Today’s post will have no images to accompany it, and for that I offer my apologies. Things have not gone entirely as planned.
If you don’t already know, I live aboard my boat. The move from land to sea has had a significant effect on my work. This was not unexpected of course, but the range and depth of it has been something of a surprise.
The selling off of my DSLR gear was where I believed the impact on the work would come from and I had that area covered: I bought a used Fuji X100 from a friend. It’s a fantastic camera, undeniably cute, and renders beautiful images. Although it’s taken some getting used too, I’ve grown to appreciate it tremendously. It is my go to camera now, enough so that I can say with confidence I don’t see myself returning to a DSLR system. – I’ll likely stay with a mirrorless system, but one with interchangeable lenses. (The X100 is a fixed lens camera.) I doubt I would have said that a year ago.
If it’s not getting used to different equipment, and less of it, then what is it? I touched on the matter in an earlier post from this year, here. The issue’s not at the camera end of the spectrum, but is with the work necessary at the other: post shoot work. Editing. Developing the final image. And I’m a bit miffed I didn’t think about this, as careful as I felt I had been in my other considerations.
The issues with this are multifaceted. First is my workstation. My powerful desktop PC and gigantic monitor have no place on the boat. Aside from space and power issues, they wouldn’t likely survive the beating they’d take from constant setting-up and tearing down, and from existing so close to the marine environment. Plus, they were getting old; I was already beginning to deal with subtle color shifting in the monitor. One option I’m considering is a docking station and separate (external) monitor, but I still have the same storage and potential power issues to resolve.
This pretty much leaves me with a laptop with which to do my edits. I’ve run my business from laptops for years, but photo editing from a laptop? I’ve done it in the past, but conventional wisdom says laptop monitors are generally not good for editing work. However, my direct experience has shown they can work just fine – but they can also be downright awful.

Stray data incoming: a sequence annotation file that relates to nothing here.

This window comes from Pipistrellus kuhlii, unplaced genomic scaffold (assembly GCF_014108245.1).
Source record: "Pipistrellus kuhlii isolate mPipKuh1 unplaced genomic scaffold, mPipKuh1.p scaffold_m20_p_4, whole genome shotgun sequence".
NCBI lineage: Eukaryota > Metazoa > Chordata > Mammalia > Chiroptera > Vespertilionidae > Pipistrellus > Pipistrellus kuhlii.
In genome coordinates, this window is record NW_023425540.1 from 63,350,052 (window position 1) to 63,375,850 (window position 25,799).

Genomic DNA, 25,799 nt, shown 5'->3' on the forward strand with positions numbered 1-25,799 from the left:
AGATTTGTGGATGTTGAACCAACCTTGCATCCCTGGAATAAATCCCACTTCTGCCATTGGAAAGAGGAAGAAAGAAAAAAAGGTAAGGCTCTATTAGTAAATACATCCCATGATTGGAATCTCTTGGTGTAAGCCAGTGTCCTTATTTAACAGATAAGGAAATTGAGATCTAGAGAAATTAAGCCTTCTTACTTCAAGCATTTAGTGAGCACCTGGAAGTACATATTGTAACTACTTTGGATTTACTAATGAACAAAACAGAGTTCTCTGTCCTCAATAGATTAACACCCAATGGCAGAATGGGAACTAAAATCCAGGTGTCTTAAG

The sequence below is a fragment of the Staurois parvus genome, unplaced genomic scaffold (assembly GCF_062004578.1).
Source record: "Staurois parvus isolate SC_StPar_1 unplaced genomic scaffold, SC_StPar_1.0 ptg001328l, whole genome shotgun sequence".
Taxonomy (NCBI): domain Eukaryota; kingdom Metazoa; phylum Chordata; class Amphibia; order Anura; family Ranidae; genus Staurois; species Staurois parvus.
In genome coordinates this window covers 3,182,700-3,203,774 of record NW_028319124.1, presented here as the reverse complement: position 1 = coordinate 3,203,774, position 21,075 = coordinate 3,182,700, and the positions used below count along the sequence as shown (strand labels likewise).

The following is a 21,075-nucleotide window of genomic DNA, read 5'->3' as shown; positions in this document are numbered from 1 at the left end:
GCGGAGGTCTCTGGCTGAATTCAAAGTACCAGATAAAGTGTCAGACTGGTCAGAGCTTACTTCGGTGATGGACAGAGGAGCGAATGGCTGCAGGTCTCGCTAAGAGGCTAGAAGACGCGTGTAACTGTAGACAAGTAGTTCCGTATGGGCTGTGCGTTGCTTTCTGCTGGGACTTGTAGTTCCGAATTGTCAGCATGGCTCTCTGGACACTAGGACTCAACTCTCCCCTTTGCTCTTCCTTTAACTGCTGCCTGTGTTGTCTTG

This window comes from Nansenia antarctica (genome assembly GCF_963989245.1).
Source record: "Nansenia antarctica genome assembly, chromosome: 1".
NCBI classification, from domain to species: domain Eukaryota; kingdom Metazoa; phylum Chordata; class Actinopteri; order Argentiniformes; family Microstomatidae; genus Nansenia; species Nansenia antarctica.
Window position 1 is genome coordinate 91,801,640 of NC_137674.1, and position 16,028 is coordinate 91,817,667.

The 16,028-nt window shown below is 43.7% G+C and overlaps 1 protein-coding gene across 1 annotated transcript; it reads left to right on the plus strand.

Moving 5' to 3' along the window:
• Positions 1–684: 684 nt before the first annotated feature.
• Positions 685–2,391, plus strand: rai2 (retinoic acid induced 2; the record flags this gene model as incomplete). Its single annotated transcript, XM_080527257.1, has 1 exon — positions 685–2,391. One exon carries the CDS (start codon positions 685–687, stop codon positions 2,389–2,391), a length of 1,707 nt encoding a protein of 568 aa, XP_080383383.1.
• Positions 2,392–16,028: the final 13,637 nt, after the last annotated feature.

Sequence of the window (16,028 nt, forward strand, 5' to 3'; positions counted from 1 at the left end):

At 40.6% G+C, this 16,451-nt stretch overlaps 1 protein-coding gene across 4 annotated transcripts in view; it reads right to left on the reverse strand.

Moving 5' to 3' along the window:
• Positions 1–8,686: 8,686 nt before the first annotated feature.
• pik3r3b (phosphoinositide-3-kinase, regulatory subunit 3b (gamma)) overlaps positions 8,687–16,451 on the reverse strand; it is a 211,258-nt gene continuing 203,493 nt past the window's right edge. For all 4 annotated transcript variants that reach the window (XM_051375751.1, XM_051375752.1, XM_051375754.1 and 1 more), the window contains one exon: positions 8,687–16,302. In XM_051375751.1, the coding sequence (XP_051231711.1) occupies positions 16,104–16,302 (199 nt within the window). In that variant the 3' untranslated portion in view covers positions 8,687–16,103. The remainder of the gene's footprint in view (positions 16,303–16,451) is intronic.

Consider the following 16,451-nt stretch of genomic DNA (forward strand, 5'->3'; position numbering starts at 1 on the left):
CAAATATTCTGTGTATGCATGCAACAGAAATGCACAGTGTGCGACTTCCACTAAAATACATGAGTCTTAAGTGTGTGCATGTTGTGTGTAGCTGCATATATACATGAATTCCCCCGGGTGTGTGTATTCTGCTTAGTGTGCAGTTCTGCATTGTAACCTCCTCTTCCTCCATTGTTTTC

(Let me say right now, that laptop suitability for photo work is a contentious issue within the photography communities. I am only writing from my own direct experiences. I get they’re often not the best option. I have also edited and even printed gallery shows from laptops, so I know they can work. I’m not looking for a debate on the subject, or on PC vs. Mac, and so on. Please.)
However, the laptop I had prior to the one I’m working on now was decent. I had some control over the colors and tonal adjustments, and I had used it for editing work on occasion when on the road. The results were quite good, yielding nice images for the web and prints. Unfortunately, that little Dell went to computer heaven last fall. Its replacement, a Lenovo Edge 15, has been…well, I’ll leave it at a politely said, ‘less than desirable,’ even when calibrated, as all of my monitors are. Now, along with an external monitor, I’m considering a replacement laptop, one specifically for editing work. But regardless of that decision, I’m still faced with issue number two…
…which is the lighting inside the boat. It’s all LED. That’s to reduce power consumption and keep the cabin cooler. They’re easy on the eyes and good enough for reading, and they are much, much cooler than the xenon or halogen bulbs we used to use. And the power consumption, for a battery dependent lifestyle, is stellar. It’s milliamps per hour. Plus, the LED’s are incredibly long lasting. The one thing they are not good for, at all, is image editing. No way. Forget it. That said, I can be mobile with a laptop. I can move to better light when needed.
All of this is a work in progress, clearly. While I’m feeling quite stuck between a large rock and a very hard place with this, I’m optimistic. Temporary measures are in place, and new images are forthcoming. I’m continuing to work on the solutions, but honestly, I’m not at all sure what they will be. Fortunately, I have options. And most of them are good. Most of them.
I’m also working to modify and improve my presence on the web. There’s nothing new yet to report with that. As always, stay tuned. And thanks, many, many thanks, for sticking around.